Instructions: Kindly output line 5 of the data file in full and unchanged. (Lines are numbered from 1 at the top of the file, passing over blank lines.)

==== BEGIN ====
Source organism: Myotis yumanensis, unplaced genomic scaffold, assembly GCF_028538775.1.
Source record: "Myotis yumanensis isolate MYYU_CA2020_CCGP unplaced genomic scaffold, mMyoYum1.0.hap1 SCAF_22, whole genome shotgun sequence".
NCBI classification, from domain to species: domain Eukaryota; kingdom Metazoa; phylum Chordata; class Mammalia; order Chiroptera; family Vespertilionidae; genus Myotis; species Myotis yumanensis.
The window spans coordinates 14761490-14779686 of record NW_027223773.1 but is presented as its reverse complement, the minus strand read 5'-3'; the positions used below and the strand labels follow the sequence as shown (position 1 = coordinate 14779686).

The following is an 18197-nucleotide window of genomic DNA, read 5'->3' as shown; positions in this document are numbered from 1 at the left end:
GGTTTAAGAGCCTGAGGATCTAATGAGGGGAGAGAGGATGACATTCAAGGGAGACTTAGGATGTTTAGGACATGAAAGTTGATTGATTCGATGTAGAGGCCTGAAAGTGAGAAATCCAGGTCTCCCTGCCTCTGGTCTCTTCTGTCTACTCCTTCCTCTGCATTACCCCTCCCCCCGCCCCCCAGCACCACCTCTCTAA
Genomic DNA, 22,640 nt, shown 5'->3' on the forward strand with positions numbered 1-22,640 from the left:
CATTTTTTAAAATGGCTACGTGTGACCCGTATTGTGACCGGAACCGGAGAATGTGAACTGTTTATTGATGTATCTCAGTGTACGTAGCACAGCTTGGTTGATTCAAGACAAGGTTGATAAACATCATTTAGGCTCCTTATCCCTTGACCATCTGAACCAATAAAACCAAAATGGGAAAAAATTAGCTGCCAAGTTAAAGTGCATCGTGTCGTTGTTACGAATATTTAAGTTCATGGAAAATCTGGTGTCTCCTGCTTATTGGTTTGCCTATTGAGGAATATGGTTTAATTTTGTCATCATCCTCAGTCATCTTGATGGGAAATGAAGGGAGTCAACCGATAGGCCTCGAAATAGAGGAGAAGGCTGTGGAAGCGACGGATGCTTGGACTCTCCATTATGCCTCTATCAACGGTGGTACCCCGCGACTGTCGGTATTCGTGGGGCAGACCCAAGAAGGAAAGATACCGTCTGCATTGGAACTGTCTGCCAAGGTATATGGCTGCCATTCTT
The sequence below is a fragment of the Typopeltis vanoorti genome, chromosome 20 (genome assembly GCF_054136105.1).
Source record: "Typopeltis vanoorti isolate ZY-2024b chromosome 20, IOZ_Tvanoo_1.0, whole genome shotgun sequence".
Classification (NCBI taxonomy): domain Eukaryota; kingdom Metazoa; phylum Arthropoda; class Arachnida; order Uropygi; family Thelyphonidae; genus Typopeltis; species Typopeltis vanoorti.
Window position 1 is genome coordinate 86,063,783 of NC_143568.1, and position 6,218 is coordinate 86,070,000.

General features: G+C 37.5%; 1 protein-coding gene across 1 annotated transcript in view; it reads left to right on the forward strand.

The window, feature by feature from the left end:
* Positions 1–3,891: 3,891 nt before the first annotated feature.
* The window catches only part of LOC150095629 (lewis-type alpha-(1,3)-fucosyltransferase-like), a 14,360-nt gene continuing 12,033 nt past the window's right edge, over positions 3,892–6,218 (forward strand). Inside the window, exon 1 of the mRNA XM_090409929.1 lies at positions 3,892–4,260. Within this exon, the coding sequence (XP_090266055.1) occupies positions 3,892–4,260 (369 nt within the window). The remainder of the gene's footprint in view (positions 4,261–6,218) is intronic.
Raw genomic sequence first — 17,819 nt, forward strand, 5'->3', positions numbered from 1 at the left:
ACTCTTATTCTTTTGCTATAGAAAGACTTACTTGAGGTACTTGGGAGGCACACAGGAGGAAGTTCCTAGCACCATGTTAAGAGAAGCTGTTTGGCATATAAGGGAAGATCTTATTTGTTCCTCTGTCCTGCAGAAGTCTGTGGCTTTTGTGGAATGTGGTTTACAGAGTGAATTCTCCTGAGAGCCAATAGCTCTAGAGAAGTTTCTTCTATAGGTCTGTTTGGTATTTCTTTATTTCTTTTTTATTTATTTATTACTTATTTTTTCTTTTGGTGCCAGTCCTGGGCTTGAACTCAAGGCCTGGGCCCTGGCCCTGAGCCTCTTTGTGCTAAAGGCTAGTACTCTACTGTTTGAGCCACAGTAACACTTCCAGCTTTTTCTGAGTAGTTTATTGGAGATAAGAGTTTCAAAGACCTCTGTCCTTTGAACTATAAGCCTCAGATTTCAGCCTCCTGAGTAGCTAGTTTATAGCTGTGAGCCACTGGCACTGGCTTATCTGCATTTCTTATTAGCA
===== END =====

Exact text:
The following is an 18197-nucleotide window of genomic DNA, read 5'->3' as shown; positions in this document are numbered from 1 at the left end: